By way of background, the accounting rules pertaining to goodwill impairment under U.S. GAAP are outlined in Accounting Standards Codification Topic 350 Intangibles—Goodwill and Other (“ASC 350”). In general, goodwill shall not be amortized but rather shall be tested at least annually for impairment at the reporting unit level. Historically, under ASC 350, the impairment of goodwill was defined as “the condition that exists when the carrying amount of goodwill exceeds its implied fair value.”
In January 2017, the Financial Accounting Standards Board (“FASB”) issued Accounting Standards Update 2017-04 (“ASU 2017-04” or the “Update”), 2 which was intended to simplify the accounting for goodwill impairments by eliminating Step 2 (discussed below) from the goodwill impairment test. Therefore, the impairment test has been modified from a concept of impairment from the condition that exists when the carrying amount of goodwill exceeds its implied fair value, to the condition that exists when the carrying amount of a reporting unit exceeds its fair value.
The remainder of this memo outlines the goodwill impairment test, how to test for goodwill impairment, and provides background on changes integrated by the FASB in recent years including the recent Update.
Prior to the Update, the goodwill impairment test could involve up to three steps. Companies first have an option to assess qualitative factors to determine whether the existence of events or
circumstances lead to a conclusion that it is more likely than not that the fair value of a reporting unit is less than its carrying amount. In practice, this qualitative test is often referred to as “Step Zero”. Step Zero is an optional test and, if performed, ASC 350 provides examples of events and circumstances that should be considered in performing the qualitative test.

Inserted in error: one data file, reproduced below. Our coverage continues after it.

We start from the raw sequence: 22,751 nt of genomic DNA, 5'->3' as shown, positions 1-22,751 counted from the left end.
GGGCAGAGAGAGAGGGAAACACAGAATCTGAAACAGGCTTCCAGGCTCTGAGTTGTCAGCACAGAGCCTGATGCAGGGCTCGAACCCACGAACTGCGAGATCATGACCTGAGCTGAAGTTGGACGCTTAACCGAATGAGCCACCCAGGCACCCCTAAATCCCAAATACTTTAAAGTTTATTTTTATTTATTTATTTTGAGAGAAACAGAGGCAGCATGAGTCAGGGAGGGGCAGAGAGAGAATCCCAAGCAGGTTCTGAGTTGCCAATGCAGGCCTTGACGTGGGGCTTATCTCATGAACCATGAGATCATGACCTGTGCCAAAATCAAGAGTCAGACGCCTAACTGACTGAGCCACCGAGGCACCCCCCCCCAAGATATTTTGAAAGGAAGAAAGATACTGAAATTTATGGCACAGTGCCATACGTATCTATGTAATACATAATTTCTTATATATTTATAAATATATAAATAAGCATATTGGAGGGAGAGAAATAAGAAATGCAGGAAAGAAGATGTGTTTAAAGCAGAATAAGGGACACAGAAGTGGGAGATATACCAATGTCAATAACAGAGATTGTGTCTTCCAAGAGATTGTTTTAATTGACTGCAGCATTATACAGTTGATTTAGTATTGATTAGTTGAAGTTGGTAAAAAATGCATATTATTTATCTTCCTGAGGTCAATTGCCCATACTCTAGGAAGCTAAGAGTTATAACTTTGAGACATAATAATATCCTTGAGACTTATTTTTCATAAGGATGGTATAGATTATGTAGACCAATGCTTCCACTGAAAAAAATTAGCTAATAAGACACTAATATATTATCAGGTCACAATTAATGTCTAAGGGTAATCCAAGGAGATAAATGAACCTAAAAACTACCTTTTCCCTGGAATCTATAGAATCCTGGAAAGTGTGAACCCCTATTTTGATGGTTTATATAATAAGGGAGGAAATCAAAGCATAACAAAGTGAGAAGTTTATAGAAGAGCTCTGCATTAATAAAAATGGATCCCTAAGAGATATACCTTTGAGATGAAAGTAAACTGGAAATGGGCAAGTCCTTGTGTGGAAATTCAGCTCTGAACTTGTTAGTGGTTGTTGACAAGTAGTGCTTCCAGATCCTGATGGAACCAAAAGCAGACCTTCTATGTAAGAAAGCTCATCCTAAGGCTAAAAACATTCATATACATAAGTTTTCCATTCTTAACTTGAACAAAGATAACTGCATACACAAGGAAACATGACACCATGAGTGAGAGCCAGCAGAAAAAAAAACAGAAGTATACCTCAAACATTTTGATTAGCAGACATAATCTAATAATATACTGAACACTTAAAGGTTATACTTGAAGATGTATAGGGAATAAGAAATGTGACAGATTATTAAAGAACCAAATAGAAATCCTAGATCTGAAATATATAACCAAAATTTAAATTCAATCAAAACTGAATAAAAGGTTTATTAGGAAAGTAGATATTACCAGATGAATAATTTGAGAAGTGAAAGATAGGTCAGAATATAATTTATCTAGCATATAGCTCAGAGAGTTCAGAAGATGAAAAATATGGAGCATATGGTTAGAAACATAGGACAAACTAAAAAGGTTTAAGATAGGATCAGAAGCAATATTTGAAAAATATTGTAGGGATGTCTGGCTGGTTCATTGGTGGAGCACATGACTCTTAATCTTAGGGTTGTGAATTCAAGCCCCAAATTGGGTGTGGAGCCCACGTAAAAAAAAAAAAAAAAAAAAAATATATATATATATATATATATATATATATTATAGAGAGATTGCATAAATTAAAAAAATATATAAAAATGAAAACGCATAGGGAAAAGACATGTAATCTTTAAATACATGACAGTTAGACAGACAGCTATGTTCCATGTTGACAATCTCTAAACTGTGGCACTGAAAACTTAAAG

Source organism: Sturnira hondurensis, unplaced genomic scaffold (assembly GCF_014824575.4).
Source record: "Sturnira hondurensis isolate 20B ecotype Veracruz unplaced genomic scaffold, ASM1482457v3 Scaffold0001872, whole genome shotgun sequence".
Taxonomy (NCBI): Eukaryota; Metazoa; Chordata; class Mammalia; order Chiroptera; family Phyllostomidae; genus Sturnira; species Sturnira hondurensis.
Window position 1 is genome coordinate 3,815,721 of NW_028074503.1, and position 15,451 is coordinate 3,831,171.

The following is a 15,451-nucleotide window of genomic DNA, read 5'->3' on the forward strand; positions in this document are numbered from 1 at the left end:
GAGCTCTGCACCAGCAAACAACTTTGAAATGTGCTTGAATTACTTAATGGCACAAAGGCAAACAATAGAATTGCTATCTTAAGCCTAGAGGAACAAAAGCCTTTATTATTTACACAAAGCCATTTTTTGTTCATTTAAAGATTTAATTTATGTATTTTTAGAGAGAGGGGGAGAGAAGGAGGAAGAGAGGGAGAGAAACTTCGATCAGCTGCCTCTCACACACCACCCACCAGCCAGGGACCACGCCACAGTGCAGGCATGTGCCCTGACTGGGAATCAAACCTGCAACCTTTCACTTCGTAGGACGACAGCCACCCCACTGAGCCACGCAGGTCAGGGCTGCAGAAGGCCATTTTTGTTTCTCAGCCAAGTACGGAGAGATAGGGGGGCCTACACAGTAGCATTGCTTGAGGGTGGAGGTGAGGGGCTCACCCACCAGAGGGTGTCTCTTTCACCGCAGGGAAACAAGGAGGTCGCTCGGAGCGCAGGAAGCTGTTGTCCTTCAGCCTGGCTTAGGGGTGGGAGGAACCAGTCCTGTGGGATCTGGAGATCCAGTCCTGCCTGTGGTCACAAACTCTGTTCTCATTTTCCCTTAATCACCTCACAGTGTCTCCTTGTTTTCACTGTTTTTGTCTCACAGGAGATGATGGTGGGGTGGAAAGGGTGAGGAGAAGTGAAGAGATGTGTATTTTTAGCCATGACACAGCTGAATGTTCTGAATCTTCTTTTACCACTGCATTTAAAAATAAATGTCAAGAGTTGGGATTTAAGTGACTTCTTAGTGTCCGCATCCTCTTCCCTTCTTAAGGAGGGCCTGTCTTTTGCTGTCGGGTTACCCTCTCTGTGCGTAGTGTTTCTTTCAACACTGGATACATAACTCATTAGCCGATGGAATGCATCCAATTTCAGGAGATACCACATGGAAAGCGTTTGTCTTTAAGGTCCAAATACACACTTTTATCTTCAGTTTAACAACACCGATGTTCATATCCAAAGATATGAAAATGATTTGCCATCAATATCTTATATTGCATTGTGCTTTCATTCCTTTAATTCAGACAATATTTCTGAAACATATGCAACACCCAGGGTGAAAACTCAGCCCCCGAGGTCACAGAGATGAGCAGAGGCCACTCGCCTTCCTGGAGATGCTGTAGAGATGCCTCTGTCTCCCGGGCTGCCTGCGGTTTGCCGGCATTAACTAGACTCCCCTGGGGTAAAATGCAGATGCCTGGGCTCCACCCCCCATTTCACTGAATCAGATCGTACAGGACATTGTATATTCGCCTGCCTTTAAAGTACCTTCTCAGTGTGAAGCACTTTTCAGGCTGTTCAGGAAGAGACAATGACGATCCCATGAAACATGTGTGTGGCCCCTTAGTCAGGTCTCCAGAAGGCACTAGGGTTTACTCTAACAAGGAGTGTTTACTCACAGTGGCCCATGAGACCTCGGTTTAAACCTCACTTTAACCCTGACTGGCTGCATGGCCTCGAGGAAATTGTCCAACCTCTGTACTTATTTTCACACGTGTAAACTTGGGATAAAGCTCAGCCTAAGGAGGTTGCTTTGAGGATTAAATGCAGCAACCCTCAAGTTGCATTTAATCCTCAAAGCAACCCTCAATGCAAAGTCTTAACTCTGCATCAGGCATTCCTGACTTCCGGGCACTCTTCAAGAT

If it is determined that it is not more likely than not that the fair value of a reporting unit is less than its carrying amount, then performing a quantitative “Step 1” analysis (discussed below) is unnecessary. If, however, it is determined that it is more likely than not that the fair value of a reporting unit is less than its carrying amount, then Step 1 must be prepared.
Historically, Step 1 was undertaken to identify potential impairment. Under Step 1, the fair value of the reporting unit is determined and compared with its carrying amount, including goodwill. If the fair value of the reporting unit exceeds its carrying amount, then goodwill is considered not impaired and no further analytics are required. On the other hand, if the carrying amount of a reporting unit exceeds its fair value, “Step 2” of the goodwill impairment test is necessary in order to determine the amount of the impairment loss, if any.
Under Step 2, the implied fair value of goodwill (for a goodwill reporting unit) was compared to the carrying amount of goodwill. To the extent that the carrying amount of goodwill exceeded the fair value of goodwill, an impairment charge was recognized in an amount equal to the differential. With regard to the implied fair value of goodwill, such was determined in the same manner as the amount of goodwill recognized in a business combination. To this end, the entity would assign the fair value of a reporting unit to all of the assets and liabilities of that unit as if the reporting unit had been acquired. The excess of the fair value of the reporting unit over the amounts assigned to its net assets was an indication of the implied fair value of goodwill.
As outlined above, the impairment test for many entities had previously comprised three steps. However, in January 2014, the FASB issued ASU 2014-02 which introduced an accounting alternative for private companies. ASU 2014-02, now subsumed into ASC 350, allows private companies to amortize goodwill over a period not to exceed 10 years instead of not amortizing it. It also allows private companies to perform a simplified impairment test, specifically eliminating Step 2. Therefore, for private companies that elect the accounting alternative, the goodwill impairment test was reduced to two steps.